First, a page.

RPSiSNovember 11 2015

The Royal Pharmaceutical Society in Scotland has called for greater use to be made of pharmaceutical input into public health measures in the community.

It has also pointed out that despite its calls in 2012 that the statutory requirement for a pharmacist to be included in Community Health Partnerships should be carried over to the new organisations, “this has not been implemented and representation is variable across the country.”

It has flagged up a number of areas where pharmacists’ expertise is necessary, including:

  • clinical governance wherever medicines are used
  • patient safety
  • education and training of social care staff for pharmaceutical care in care homes
  • continuity of care between primary and secondary settings including discharge planning
  • anticipatory and end of life care
  • ensuring cost effective and evidence based use of NHS resources.

The RPSiS was responding to a request from the Scottish Parliament’s Finance Committee for views on preventive measures to tackle deep-seated social problems.

The Christie Report on the Future Delivery of Public Services in Scotland, published in June 2011. “concluded that Scotland’s public services are in need of urgent and sustained reform and that a radical change in the design and delivery of public services is necessary to tackle deep-rooted social problems,” said the Finance Committee.

“One of the Commission’s key recommendations was the need to prioritise expenditure on public services which prevent negative outcomes from arising.” As part of its scrutiny of the 2016-17 draft budget, the Finance Committee has been monitoring “progress being made in delivering the decisive shift to prevention.”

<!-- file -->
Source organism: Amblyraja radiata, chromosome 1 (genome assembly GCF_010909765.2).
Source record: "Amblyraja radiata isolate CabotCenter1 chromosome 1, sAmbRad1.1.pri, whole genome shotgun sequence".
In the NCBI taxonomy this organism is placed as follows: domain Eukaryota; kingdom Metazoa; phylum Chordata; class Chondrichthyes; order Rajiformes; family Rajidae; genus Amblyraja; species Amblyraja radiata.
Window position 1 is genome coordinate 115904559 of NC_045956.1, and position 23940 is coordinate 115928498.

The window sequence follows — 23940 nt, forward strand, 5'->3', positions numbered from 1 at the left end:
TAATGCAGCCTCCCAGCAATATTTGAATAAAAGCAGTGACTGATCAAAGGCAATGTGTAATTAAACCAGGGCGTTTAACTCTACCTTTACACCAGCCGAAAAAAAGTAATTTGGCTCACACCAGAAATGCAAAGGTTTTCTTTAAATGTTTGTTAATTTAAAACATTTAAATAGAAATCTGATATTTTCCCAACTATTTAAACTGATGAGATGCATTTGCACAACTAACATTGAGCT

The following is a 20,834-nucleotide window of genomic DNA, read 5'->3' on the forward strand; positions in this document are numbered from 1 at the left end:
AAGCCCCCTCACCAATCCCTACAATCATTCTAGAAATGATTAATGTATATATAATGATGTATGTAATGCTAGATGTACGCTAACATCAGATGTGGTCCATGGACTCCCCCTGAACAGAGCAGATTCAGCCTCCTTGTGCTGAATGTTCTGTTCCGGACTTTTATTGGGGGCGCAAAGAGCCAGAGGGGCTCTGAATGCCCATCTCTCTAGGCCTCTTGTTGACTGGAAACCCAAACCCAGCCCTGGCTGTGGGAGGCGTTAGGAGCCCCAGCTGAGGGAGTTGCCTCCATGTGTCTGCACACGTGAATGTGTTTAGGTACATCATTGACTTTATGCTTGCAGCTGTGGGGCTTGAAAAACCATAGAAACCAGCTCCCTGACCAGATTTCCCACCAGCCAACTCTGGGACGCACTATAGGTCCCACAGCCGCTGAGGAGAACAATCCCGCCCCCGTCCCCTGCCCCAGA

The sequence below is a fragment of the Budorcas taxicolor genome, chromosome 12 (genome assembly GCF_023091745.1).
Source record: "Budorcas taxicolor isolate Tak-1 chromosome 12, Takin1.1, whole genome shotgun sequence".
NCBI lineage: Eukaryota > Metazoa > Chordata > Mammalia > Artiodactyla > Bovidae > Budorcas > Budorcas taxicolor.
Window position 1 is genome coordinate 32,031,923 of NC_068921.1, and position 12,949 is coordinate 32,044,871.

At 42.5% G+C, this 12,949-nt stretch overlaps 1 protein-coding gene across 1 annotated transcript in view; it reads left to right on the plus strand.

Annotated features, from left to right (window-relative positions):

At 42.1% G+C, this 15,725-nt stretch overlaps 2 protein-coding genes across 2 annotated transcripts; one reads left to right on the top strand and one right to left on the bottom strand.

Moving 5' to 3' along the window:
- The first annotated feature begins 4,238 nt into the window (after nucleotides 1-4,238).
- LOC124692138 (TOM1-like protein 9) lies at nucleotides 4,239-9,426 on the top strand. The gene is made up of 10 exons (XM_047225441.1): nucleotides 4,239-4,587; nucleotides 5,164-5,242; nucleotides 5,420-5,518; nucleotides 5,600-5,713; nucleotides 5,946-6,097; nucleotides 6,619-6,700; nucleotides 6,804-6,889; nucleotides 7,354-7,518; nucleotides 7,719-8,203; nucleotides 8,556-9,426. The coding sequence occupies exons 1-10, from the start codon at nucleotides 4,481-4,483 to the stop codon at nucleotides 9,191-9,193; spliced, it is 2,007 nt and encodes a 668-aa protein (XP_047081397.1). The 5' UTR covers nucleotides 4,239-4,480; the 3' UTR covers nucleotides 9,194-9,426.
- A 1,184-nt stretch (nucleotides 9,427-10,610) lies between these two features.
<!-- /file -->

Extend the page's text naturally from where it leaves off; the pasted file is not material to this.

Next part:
In its response, the RPSiS points out that pharmacy is the third largest health profession and medicines are the most common intervention in the NHS.

It has also made five key recommendations:

  • there should be ecognition that in the transformation of primary care, there must be pharmacist representation on community planning partnerships and health and social care partnerships.
  • pharmaceutical public health should be an integral part of primary care using analysis of available data which allows interventions to be targeted at areas of highest need as part of a focused health and social care integrated approach.
  • Pharmaceutical Service Care Plans need to be improved and become recognised working documents to identify gaps in services.
  • there should be one single patient health record where all essential information is stored and all registered health and social care professionals involved in the patient journey can have appropriate access to the patient health record with the patient or their designated carer’s explicit consent.
  • changes in business models are required, to free up pharmacists’ time to provide the quality pharmaceutical care required to prevent drug related events with increased cross sector working and better communication between both systems and personnel.

Aileen Bryson, RPSiS Practice and Policy Lead, said: “We want the Finance committee to have a clear understanding of the important, yet under-utilised, role that pharmacists play in delivering preventative services.

“Pharmacists’ unique expertise in medicines is integral to helping patients manage long term conditions and make informed decisions about their health, improving patient safety and public health outcomes. The pharmacy team across community, hospital and GP practices must have input into emerging primary care hubs to ensure that their skills are fully utilised to improve the health of people in Scotland.”

Links:

RPSiS announcement

RPSiS submission

Scottish Parliament Finance Committee